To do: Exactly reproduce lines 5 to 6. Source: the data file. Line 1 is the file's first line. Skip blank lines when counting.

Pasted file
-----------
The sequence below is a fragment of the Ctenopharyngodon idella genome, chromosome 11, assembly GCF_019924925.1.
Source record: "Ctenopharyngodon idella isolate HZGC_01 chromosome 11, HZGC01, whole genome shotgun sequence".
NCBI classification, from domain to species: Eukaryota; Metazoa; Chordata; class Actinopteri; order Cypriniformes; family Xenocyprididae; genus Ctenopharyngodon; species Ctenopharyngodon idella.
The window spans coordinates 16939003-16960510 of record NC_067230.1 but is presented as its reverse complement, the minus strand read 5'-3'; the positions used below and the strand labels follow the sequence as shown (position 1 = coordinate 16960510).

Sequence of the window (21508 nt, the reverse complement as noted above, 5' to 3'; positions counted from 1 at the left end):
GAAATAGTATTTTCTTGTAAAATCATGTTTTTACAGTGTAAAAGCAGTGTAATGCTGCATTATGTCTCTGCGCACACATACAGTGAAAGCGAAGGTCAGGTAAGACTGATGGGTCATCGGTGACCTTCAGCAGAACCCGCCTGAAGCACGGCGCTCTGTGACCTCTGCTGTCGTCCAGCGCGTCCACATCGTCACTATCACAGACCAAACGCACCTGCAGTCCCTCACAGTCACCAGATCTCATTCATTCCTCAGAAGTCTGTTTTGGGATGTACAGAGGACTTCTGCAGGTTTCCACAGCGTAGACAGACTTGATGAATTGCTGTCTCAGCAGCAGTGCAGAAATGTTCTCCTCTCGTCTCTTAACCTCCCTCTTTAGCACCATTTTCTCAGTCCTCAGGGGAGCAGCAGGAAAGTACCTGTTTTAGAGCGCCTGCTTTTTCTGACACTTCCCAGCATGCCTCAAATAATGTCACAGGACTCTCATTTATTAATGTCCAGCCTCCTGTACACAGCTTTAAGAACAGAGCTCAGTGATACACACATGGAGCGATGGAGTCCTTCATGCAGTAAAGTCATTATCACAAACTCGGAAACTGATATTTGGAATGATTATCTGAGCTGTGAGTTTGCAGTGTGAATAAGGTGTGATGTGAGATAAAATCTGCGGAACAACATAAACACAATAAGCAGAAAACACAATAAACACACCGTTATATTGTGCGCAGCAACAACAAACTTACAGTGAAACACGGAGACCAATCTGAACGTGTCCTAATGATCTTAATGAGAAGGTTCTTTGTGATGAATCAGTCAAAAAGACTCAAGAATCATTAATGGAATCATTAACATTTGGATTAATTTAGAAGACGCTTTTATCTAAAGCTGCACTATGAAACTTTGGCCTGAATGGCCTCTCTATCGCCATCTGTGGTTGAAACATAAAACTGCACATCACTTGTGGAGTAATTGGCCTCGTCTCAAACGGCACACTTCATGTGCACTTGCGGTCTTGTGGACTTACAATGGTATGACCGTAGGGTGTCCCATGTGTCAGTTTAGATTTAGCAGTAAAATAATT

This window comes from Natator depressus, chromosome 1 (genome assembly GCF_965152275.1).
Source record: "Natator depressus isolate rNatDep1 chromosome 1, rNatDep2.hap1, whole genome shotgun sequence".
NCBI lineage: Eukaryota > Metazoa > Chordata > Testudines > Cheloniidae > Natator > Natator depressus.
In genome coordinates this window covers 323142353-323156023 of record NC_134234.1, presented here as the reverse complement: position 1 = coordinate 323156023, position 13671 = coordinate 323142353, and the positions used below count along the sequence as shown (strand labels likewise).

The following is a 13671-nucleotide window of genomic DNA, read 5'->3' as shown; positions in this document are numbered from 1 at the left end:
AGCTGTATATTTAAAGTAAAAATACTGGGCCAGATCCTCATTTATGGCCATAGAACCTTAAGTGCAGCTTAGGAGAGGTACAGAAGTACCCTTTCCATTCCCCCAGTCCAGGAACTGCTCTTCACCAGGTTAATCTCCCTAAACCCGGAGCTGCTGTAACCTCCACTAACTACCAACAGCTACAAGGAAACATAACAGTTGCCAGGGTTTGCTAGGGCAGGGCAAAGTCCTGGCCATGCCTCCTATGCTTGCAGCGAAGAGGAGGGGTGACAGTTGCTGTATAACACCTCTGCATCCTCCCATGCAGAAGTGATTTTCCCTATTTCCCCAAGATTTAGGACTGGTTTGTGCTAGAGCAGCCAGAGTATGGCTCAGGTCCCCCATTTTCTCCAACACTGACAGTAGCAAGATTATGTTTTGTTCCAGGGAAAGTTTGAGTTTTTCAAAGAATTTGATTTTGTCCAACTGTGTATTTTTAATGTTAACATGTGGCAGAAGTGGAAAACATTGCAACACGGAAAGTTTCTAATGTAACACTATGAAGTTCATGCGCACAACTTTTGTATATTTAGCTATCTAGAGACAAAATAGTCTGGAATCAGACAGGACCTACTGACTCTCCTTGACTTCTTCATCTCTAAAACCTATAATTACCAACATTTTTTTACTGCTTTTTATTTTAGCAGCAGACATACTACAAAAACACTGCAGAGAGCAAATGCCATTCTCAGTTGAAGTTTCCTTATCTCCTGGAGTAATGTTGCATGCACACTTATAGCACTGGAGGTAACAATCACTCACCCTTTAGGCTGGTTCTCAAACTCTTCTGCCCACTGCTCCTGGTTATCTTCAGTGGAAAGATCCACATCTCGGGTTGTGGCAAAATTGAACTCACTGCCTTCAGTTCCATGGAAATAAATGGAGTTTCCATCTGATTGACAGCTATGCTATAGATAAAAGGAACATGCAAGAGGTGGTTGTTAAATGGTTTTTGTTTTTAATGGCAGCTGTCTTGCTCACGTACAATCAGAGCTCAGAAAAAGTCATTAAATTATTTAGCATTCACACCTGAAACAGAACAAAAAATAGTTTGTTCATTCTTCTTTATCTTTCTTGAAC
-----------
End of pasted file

Sequence of the window (21508 nt, the reverse complement as noted above, 5' to 3'; positions counted from 1 at the left end):
GAAATAGTATTTTCTTGTAAAATCATGTTTTTACAGTGTAAAAGCAGTGTAATGCTGCATTATGTCTCTGCGCACACATACAGTGAAAGCGAAGGTCAGGTAAGACTGATGGGTCATCGGTGACCTTCAGCAGAACCCGCCTGAAGCACGGCGCTCTGTGACCTCTGCTGTCGTCCAGCGCGTCCACATCGTCACTATCACAGACCAAACGCACCTGCAGTCCCTCACAGTCACCAGATCTCATTCATTCCTCAGAAGTCTGTTTTGGGATGTACAGAGGACTTCTGCAGGTTTCCACAGCGTAGACAGACTTGATGAATTGCTGTCTCAGCAGCAGTGCAGAAATGTTCTCCTCTCGTCTCTTAACCTCCCTCTTTAGCACCATTTTCTCAGTCCTCAGGGGAGCAGCAGGAAAGTACCTGTTTTAGAGCGCCTGCTTTTTCTGACACTTCCCAGCATGCCTCAAATAATGTCACAGGACTCTCATTTATTAATGTCCAGCCTCCTGTACACAGCTTTAAGAACAGAGCTCAGTGATACACACATGGAGCGATGGAGTCCTTCATGCAGTAAAGTCATTATCACAAACTCGGAAACTGATATTTGGAATGATTATCTGAGCTGTGAGTTTGCAGTGTGAATAAGGTGTGATGTGAGATAAAATCTGCGGAACAACATAAACACAATAAGCAGAAAACACAATAAACACACCGTTATATTGTGCGCAGCAACAACAAACTTACAGTGAAACACGGAGACCAATCTGAACGTGTCCTAATGATCTTAATGAGAAGGTTCTTTGTGATGAATCAGTCAAAAAGACTCAAGAATCATTAATGGAATCATTAACATTTGGATTAATTTAGAAGACGCTTTTATCTAAAGCTGCACTATGAAACTTTGGCCTGAATGGCCTCTCTATCGCCATCTGTGGTTGAAACATAAAACTGCACATCACTTGTGGAGTAATTGGCCTCGTCTCAAACGGCACACTTCATGTGCACTTGCGGTCTTGTGGACTTACAATGGTATGACCGTAGGGTGTCCCATGTGTCAGTTTAGATTTAGCAGTAAAATAATT